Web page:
Jim Bennett

The population of Western Wisconsin has been exploding for some time now. St. Croix County is the fastest growing county in Wisconsin with a population growth rate of 36%. Other counties growing fast are 4th place Chippewa at 14%, 11th Pierce 12%, while Polk County is growing at 6% rate. Good farm land that once held family farms are quickly becoming housing developments as the Twin Cities Metropolitan area grows and spreads because that is where the jobs and money is today.

There will be problems as the population grows and one revolving around water has raised its ugly head in St. Croix County around a couple of lakes. Twin Lakes is located between the fast growing, once sleepy little town called Roberts and I-94 just a couple miles south. My parents retired to Roberts in 1967 when it had a population of around 500, a small grocery store and a single bar. In the last few years its population has exploded, closing in on 2000. It’s a fast 10 minute drive to get into Minnesota.  Twin Lakes, like so many watersheds were incorporated in the city’s sewage system and can’t keep up with demands of the growing community today.

Like the population has exploded so has the size of Twin Lakes. The road that used to separate the two lakes in under 5 to 10 feet of water. Roads going to homes around the lake have been raised 5 feet to meet the rising water levels. One home has been lost to high water and several others are experiencing damage from rising waters and no one has an answer to stop the problem. Rising water that has been attributed to the wastewater effluent from the growing village is creating the high water according to published information from the Friends of Twin Lakes.

I know the lake well and have spent a lot of time on the lake back in the 1960’s and ‘70s East Twin was a cattail marsh that was a popular duck hunting location that got a lot of hunting pressure. Today Twin Lakes and some surrounding land have been turned into a refuge. There was at one time a resort with a few cabin on West Twin and was known as an excellent fishing lake. Today the lakes are listed as impaired by the Wisconsin DNR and are generally listed a hostile environment for fish other to carp, bullheads and goldfish which are prolific in the lakes. The DNR also qualifies the lakes as among the most polluted lakes in the DNR inventory. But not long ago someone illegally released crappies into the west lake and the population exploded with some crappies growing up to 17” long. I heard about as the lake was just about fished out but we did catch crappies well over a foot long.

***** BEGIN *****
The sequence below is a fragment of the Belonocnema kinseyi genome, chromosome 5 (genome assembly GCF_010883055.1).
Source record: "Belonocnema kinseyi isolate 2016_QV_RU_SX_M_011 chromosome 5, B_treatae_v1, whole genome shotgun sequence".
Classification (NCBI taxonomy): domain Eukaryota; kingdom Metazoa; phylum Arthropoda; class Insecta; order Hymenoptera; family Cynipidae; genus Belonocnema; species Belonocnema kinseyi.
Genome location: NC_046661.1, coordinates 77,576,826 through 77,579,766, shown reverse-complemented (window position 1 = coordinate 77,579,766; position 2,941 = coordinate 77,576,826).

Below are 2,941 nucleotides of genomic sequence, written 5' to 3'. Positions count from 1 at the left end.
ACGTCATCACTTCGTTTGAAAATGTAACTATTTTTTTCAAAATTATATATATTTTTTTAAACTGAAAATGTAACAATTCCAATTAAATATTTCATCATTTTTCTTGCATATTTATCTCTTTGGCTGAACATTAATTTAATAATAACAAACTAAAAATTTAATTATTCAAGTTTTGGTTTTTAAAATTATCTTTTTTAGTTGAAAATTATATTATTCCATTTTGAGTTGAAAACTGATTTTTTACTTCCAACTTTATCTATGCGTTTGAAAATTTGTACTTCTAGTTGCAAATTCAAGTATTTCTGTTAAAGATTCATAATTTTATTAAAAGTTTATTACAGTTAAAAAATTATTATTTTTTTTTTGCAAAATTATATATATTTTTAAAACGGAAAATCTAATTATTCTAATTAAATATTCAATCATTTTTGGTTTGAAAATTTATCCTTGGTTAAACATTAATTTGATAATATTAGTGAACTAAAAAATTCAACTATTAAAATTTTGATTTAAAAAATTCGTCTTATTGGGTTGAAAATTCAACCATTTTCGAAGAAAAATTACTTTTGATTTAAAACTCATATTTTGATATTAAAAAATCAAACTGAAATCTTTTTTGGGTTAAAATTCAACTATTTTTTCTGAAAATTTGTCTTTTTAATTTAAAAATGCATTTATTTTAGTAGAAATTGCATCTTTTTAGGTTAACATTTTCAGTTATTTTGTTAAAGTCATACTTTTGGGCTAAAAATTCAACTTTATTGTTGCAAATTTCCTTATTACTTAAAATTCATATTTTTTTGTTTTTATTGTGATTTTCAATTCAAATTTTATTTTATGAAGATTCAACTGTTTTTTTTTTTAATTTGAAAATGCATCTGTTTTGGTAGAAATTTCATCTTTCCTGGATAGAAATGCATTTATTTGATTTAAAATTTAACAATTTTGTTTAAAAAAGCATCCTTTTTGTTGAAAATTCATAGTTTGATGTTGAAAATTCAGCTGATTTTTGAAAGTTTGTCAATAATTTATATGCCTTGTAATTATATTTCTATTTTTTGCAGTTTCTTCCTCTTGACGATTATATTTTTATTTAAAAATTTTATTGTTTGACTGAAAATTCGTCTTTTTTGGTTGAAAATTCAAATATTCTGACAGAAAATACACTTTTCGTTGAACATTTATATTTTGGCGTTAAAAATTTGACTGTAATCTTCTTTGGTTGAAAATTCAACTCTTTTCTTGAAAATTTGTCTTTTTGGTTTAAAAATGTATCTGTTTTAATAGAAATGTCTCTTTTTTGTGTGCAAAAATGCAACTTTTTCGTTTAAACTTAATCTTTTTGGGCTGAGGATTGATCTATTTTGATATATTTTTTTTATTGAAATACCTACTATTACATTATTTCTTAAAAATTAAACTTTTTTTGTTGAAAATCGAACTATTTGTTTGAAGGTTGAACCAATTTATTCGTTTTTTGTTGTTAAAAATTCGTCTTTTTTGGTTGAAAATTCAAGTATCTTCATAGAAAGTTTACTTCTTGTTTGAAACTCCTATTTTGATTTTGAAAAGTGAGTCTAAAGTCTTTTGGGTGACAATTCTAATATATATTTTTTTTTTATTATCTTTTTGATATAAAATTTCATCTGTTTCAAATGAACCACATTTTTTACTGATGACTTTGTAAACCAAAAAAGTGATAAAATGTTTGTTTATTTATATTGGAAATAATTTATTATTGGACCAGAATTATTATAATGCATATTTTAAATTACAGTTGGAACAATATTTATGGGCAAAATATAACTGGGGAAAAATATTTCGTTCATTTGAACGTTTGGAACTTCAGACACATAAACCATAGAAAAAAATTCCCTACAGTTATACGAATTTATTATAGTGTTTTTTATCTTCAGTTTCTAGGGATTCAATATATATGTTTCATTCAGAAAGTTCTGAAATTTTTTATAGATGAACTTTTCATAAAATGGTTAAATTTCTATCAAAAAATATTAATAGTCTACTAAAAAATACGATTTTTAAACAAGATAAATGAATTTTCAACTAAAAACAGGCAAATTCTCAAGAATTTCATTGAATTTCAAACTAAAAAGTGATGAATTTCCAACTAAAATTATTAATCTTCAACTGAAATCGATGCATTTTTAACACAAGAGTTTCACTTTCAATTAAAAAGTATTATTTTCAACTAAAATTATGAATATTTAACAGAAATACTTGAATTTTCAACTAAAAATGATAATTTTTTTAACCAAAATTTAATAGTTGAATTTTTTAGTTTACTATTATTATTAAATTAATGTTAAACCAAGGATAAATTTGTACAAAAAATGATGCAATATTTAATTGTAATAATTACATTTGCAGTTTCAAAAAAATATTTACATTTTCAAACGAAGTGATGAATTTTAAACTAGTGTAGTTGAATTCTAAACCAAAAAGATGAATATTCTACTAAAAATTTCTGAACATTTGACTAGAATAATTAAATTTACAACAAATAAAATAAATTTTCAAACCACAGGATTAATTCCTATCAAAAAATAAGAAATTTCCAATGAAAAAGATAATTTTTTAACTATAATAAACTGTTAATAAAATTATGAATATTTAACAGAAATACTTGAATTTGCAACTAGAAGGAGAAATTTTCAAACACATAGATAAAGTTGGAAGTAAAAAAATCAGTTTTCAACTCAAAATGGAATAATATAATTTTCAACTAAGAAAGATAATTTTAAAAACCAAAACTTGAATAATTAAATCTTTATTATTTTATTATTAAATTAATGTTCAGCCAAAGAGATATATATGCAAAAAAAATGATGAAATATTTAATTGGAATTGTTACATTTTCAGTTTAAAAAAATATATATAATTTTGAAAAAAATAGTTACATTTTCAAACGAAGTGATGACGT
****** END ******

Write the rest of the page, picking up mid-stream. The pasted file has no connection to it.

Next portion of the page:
The DNR was to have implemented a new sewage plan called CLEARAS to reduce the phosphorus problem that is expected to solve phosphorous problems in 600 other water treatment plants around the state. The Roberts sewage plant was to be the first in the state. 

I took a drive around the lake to see the situation first hand and found ponds northwest of Twin Lakes that used to hold migrating waterfowl now connected to the lake that was once nearly a half mile away. I saw the threatened homes and I saw lots of ducks happily feeding in flooded barnyards and the water is still rising fast! 

Jim Bennett is an outdoorsman who lives and worked in the St. Croix River Valley and can be reached at jamesbennett24@gmail.com

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